Au Revoir, Paris

Submitted by Chris Murphy on Mon, 11/28/2022
A short recap of my trip to Paris to compete at the Paracycling World Championships.

I just returned home from France, and I have quite a bit to unpack from my trip! I had the opportunity to represent Team USA again at the 2022 UCI Paracycling Track World Championship held in Saint Quinten en Yvelines, just outside of Paris. I’ve traveled all over the world, but this was my first time in France.

My first impression was of the airport. I landed in Charles De Gaul. The accessibility seemed on par with what I would expect from any major American Airport. I was not as impressed about the general access as I was when I traveled to Japan. The terminal itself was very crowded, which is a people management problem that disproportionately affects people with disabilities. People departing and arriving were all funneled through the same entrance/exit of the terminal. I believe the design is simply outdated.

When we arrived at the hotel, one of the first people I saw from the shuttle was a random citizen using a wheelchair. This man had an interesting device attached to his chair that I only have seen in Europe. He was using a normal looking manual wheelchair; except he had handlebars attached to a front-center wheel between his feet. This device was anchored to the base of his chair. I’ve seen these before and it looks to be a method to convert a manual chair into a power chair. The drive for the device powered through the front wheel. It seems like a practical solution for a place in the world known for its tight spaces. While traveling, I notice a good way to get a general idea of the accessibility of an area is by how visible people with disabilities are in that place. Incidentally I did not see anyone with an obvious disability when I explored Paris after racing.

The racing itself went well. I placed 2nd in my target individual event, the 1 Kilometer Time Trial. I had actually won the qualifying heat but was only 2nd fastest in the final. We had never had a qualifier and final before, so strategizing was a new aspect. An observation I had was that individuals who did well in this format generally have much greater access to training facilities and resources, which I found as an interesting to parallel accessibility. The takeaway is that when you have greater access you have greater opportunity to succeed. The people with greater access to training facilities had more opportunities to fine-tune a pacing strategy, to just do enough to get to the final round without using too much energy. In the US, we have limited opportunity to train on a world-class velodrome, so we don’t really have the ability to fine-tune such an approach. I raced hard both times because it was risky trying to skate into the final without practicing. After mulling the idea of access and success around in my head after racing, it did get me wondering how much more successful people with disabilities could be if the world was really setup for them to have equitable opportunity. That is the goal of the ADA and I really hope we get there one day, but I realize we are not there yet. Going back to the racing, I was disappointed not to win, but I am proud of my 2nd place. I am proud of my performance to have ridden the fastest time of the day and to have made big improvements to my craft.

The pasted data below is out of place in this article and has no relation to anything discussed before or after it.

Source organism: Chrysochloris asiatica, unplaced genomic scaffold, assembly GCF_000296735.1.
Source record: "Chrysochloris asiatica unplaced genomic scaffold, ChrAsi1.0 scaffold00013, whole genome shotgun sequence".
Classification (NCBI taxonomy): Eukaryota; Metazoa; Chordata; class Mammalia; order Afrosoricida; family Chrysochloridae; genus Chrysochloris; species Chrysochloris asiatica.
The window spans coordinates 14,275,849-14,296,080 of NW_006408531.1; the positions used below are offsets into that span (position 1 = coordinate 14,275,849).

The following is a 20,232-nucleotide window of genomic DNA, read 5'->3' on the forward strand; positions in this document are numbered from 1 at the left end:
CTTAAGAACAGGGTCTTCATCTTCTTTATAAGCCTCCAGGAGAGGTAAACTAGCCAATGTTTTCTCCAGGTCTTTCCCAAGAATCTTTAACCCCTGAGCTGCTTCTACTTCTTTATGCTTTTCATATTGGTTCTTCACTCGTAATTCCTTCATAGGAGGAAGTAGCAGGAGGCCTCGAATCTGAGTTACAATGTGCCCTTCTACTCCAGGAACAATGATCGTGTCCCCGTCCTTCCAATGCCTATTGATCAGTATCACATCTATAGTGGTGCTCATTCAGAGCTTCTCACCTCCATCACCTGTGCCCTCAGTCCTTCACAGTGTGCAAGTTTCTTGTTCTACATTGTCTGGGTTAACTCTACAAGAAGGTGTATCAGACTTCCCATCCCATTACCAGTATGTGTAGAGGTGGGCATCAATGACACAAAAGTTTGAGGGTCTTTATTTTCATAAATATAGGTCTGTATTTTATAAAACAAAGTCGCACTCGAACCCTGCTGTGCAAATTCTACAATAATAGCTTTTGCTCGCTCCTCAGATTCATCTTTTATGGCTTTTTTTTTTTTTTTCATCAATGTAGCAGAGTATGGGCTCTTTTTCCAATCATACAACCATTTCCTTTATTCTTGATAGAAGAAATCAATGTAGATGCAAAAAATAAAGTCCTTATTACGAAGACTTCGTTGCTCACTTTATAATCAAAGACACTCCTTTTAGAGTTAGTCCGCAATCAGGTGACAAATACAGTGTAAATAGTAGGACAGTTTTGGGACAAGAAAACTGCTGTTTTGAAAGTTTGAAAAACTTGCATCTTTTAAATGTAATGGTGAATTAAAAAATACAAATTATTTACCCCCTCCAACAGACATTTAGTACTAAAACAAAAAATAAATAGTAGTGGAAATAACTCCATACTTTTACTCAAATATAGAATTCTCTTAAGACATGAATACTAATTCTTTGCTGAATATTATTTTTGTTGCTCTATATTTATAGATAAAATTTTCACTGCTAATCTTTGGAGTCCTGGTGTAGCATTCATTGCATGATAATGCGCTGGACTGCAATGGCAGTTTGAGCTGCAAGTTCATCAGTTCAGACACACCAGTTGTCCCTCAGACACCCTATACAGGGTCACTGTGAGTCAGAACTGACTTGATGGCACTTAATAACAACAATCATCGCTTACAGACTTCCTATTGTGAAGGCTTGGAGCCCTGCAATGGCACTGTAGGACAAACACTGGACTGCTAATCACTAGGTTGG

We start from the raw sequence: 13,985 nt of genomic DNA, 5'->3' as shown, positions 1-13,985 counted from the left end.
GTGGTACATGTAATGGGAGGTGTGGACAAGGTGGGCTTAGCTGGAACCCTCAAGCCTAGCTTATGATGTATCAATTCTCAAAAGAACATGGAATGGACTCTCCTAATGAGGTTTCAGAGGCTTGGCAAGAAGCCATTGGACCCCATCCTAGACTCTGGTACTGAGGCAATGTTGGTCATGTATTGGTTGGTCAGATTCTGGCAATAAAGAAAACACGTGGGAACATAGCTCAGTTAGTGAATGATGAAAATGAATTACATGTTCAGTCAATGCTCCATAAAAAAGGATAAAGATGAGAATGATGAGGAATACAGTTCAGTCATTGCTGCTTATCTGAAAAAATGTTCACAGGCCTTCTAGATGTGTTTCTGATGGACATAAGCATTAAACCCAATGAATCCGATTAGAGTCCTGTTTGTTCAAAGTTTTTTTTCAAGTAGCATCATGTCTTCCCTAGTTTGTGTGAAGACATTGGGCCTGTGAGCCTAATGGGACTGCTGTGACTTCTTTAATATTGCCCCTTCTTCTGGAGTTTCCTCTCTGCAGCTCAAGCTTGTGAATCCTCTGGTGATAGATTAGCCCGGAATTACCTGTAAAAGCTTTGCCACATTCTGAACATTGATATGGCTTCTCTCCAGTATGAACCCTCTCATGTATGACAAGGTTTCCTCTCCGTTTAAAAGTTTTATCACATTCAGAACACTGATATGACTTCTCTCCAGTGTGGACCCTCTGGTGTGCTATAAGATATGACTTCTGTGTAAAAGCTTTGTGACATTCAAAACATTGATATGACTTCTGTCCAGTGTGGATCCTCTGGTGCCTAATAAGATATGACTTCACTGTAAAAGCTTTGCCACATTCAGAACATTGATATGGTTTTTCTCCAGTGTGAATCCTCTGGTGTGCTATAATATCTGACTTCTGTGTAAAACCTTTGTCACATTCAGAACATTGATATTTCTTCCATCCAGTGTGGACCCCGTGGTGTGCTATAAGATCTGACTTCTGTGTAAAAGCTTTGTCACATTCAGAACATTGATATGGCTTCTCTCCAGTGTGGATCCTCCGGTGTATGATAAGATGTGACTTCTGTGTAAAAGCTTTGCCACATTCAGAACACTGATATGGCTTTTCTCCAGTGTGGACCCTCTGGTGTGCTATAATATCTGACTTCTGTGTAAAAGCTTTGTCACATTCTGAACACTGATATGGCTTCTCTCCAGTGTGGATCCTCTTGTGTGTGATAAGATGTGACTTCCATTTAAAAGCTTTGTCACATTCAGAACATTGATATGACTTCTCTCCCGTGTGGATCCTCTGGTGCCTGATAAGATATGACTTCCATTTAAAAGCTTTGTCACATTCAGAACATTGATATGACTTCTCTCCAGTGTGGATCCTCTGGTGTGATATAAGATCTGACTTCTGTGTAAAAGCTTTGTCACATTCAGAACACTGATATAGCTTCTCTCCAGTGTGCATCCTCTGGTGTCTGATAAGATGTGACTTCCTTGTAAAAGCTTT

I am extremely biased, but I think paracycling is a great sport to watch. There are so many great athletes who have disabilities that make you wonder how their performance was possible. If you’ve ever felt unsure of how to articulate appreciation for people with disabilities that you think are amazing my advice is to continue to focus on people-first language. Shota Kawamoto from Japan rode an incredible 3 minute and 31 second 3-kilometer individual pursuit, and he did it with one leg. I don’t think I’ve ever ridden a 3:31 3K. I have a huge respect for anyone who can ride a 3:31 3K and doing that with 1 leg is even more incredible. It’s OK to have this admiration or even feel inspired by these kinds of accomplishments. Just understand these people are not trying to be inspiring. Be inspired by them for pursuing their passions as you would for anyone else who impresses you.

Overall, I had a great experience in France. I grew closer to my teammates and competitors. I expressed the hard work I have been putting into racing my bike. I got to see a little bit of a famous city I had never been to.  I know I will be back to Paris at some point. I hope that will be in 2024 as part of the US delegation for the next Paralympic Games. Similarly with increasing accessibility, I just need to keep chipping away day after day until I reach my goals.

I want to wrap up by thanking the people involved in the Rocky Mountain ADA Center for their unwavering support in my paralympic journey. Just as I could not be competitive without my support staff in cycling, I could not pursue cycling without being surrounded by good people who care about the work they do and the people they work with. I am affected by the energy I am surrounded by and I can thrive in my work environment every day with such an incredible team.

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The Rocky Mountain ADA Center's blog, Access Granted, tackles ADA issues through unique and diverse perspectives. Articles are written by staff of RMADAC and a variety of special guest authors. Some may be educational, others might be personal or thought-provoking. Either way, Access Granted will bring you the ADA of today!

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